We hurried in and got our popcorn, then stood and watched as two girls snapped a photo with him. I was freaking out. My heart started pounding, I continuously repeated the phrase “there he is!”, and Kaitlyn grabbed my arm and told me to chill out. We cautiously approached the booth, and Kaitlyn asked if she could ask him a question. He eagerly and graciously obliged. Kaitlyn asked him about food photography, and Graham replied with a line I will never forget: “You want the food to look like you stumbled upon it walking through the forest. It should look natural.” I then realised that I finally had a great view of his tattoos. Whenever I watch Masterchef, I try to figure out what the heck is tattooed all over his massive, burly arms. I stared at them as he talked about how to break into the food photography industry, and the only thing I could fully identify was a penguin attached to a propellor jetpack.
Kaitlyn thanked him, and we both shook Graham’s massive, rugged chef hand. He smiled at us, and it was over. We had met Graham Elliot.
We enjoyed the popcorn immensely. It was flavourful, salty, peppery, cheesy, and, best of all, crossover gourmet-to-street cuisine. It was beautiful, and it was popcorn.
We also purchased an Asian Pork Belly Slider from the booth owned by Chizakaya. It was four dollars for a few bites, but those bites were transcendent. My body stayed in Chicago, and my soul went to a realm somewhat like Tokyo, but with less overpopulation and more Masaharu Morimoto’s on LSD. The pork belly was tender and flavourful, accompanied by sliced scallions, an Asian barbecue sauce, fried garlic, and served on one of those white, soft, Asian buns. Those few bites changed the way I understand contemporary cuisine, particularly in the realm of gourmet-to-street cuisine, and in many ways defined it for me.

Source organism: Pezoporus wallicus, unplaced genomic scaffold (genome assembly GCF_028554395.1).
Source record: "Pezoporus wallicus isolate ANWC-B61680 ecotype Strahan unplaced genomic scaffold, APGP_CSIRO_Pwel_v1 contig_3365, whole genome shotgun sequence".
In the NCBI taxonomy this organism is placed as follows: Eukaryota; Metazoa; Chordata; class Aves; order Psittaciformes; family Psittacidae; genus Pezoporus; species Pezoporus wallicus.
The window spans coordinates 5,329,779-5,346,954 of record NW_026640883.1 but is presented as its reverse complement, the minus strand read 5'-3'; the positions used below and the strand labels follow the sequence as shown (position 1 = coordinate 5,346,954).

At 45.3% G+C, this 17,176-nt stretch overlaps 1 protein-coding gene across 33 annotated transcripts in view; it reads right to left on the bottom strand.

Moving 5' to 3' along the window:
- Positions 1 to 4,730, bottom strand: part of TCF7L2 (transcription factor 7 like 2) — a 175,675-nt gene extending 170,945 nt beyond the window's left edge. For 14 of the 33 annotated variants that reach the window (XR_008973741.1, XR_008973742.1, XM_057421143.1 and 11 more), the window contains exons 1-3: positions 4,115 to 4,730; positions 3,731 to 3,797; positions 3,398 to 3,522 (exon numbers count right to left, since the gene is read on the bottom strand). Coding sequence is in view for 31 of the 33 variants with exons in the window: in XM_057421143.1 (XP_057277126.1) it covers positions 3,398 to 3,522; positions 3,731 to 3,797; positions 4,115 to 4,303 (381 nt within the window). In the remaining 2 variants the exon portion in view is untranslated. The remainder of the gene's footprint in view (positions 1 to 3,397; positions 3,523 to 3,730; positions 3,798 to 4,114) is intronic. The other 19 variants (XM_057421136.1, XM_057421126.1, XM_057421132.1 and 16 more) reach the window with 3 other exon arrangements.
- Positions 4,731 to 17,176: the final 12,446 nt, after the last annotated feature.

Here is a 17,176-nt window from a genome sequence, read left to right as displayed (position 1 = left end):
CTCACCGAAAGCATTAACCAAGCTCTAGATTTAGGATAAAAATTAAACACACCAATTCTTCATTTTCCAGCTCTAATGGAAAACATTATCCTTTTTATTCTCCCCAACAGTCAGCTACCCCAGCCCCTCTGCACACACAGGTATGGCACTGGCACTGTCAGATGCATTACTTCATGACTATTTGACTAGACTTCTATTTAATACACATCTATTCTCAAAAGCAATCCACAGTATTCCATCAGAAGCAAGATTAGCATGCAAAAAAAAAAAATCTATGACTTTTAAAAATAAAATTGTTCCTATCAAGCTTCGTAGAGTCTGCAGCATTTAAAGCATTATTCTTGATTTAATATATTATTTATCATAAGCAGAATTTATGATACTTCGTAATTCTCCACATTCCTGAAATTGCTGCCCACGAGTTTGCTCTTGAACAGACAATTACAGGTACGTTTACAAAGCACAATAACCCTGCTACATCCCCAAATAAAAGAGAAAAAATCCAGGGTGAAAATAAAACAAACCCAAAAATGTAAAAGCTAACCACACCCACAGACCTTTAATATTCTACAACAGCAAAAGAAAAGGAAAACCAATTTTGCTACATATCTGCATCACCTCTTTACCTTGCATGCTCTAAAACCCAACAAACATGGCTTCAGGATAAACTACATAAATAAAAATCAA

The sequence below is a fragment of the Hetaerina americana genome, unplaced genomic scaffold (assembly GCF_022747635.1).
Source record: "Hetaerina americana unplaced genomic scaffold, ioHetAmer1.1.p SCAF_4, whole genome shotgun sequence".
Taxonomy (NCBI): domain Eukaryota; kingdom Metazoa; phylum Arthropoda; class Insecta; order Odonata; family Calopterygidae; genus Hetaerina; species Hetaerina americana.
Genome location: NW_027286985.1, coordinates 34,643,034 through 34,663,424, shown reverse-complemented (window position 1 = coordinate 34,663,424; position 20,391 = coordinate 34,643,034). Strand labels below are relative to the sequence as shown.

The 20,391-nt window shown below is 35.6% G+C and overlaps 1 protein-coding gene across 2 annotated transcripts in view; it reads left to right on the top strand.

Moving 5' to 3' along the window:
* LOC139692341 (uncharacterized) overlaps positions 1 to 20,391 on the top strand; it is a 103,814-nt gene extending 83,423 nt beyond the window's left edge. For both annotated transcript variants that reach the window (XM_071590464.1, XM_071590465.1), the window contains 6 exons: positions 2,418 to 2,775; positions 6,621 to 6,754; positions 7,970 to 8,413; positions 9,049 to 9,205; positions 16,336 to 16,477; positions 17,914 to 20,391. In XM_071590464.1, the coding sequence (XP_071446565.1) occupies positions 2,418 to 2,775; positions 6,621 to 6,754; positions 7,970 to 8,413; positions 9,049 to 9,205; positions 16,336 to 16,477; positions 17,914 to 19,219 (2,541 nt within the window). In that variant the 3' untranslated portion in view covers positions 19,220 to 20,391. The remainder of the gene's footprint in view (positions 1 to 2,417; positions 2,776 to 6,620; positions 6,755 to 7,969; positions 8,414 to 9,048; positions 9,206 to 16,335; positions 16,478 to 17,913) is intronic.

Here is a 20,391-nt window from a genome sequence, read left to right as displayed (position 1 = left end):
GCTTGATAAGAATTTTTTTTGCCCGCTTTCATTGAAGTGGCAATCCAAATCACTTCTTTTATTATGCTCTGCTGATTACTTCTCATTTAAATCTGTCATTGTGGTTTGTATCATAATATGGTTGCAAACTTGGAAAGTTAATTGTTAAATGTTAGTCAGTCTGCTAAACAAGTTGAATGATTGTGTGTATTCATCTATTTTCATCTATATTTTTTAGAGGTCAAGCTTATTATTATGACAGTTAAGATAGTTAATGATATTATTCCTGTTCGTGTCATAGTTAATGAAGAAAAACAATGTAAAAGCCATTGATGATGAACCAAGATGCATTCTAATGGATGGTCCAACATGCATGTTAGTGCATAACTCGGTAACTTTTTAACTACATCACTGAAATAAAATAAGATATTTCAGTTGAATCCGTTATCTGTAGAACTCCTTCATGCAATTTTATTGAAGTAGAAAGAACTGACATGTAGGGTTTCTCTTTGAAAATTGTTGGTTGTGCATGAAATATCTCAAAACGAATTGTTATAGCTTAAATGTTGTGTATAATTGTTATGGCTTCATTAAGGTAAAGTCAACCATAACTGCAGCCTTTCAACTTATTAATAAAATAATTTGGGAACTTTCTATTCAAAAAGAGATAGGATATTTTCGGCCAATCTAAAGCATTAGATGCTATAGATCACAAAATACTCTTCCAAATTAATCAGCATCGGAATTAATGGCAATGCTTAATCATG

This little bun cost four dollars. When I finished eating it, I told Kaitlyn that I have a particularly pejorative reaction when I discover the food has a size:price ratio such as this. However, when we finished, I decided that it was one of the best four dollars I’ve ever spent.
We also ventured in to Green Street where we purchased a vegan hummus and sprout wrap and some vegan tamales in honour of the true roots of the avant-garde music and food scene. Gaze upon them for a moment.
You have just observed a digital image of a large amount of home-made vegan hummus and very developed bean sprouts wrapped in an all natural, whole grain tortilla-type-thing. I felt fifty years younger after snacking on this recrementitiously healthy roll of life.
This is Kaitlyn with the tamales. The tamales don’t look like much here, but they were very fresh, very healthy, and very pleasurable to consume. There’s not much more I can say, and honestly if you’ve read this far, I’m just as tired of writing this as you are of reading it (which means, of course, if you are not tired at all, neither am I. Shall we continue?).
That’s about it – the essentials of our Lollapalooza adventures in the sensory realm of taste. I would rather not brag about the wonderful bands we were able to enjoy (including, but not limited to, Sigur Ros and of Monsters and Men, visible below), so I shall refrain from doing so.
Of Monsters and Men.
Jonsi of Sigur Ros.
Alright, let’s wrap this up with a hasty closing statement. When Lollapalooza rolls around next year, I definitely suggest that you drop a month’s worth of rent and attend. Honestly, those business people need a nice good annoyance once and a while.
For more images and food photography, visit Kaitlyn’s blog here.